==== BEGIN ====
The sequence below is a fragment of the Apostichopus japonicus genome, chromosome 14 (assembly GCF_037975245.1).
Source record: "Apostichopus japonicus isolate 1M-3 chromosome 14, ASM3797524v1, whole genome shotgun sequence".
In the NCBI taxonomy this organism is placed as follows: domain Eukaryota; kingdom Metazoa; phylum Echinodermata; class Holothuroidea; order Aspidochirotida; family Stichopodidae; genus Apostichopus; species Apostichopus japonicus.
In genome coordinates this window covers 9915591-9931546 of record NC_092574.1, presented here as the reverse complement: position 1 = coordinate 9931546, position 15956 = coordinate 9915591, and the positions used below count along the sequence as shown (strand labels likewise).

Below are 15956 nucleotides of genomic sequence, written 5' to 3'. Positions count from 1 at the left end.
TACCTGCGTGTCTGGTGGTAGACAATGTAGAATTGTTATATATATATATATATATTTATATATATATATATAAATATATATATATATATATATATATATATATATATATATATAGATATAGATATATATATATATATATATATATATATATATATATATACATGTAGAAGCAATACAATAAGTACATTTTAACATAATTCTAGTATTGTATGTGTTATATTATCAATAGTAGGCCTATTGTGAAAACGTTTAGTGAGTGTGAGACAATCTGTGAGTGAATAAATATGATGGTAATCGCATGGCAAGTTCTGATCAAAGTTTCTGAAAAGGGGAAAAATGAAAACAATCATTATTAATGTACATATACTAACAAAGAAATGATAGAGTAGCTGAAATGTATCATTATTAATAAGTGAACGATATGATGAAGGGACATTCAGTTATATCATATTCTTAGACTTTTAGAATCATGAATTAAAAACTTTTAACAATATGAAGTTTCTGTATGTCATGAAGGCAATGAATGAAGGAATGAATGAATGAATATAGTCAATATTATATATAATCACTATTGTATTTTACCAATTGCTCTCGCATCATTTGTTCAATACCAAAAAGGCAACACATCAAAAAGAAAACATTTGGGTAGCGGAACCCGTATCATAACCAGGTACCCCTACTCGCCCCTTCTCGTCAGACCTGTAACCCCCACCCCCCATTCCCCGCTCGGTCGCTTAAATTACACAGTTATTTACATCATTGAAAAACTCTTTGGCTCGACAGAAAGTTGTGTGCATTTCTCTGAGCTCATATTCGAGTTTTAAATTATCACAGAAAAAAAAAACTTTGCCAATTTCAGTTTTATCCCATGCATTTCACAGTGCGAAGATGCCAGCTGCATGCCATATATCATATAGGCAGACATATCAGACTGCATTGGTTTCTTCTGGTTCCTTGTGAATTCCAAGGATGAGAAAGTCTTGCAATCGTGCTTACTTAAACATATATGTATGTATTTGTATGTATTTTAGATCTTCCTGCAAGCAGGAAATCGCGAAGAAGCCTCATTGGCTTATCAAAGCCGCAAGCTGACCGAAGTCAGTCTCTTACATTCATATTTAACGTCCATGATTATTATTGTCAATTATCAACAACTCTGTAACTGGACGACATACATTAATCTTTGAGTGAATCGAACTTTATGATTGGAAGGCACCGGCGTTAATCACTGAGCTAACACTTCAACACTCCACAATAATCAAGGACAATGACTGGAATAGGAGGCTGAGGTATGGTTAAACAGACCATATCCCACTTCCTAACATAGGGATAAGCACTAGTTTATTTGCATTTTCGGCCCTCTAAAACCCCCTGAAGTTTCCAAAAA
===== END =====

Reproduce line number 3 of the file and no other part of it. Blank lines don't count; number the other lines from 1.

In the NCBI taxonomy this organism is placed as follows: domain Eukaryota; kingdom Metazoa; phylum Echinodermata; class Holothuroidea; order Aspidochirotida; family Stichopodidae; genus Apostichopus; species Apostichopus japonicus.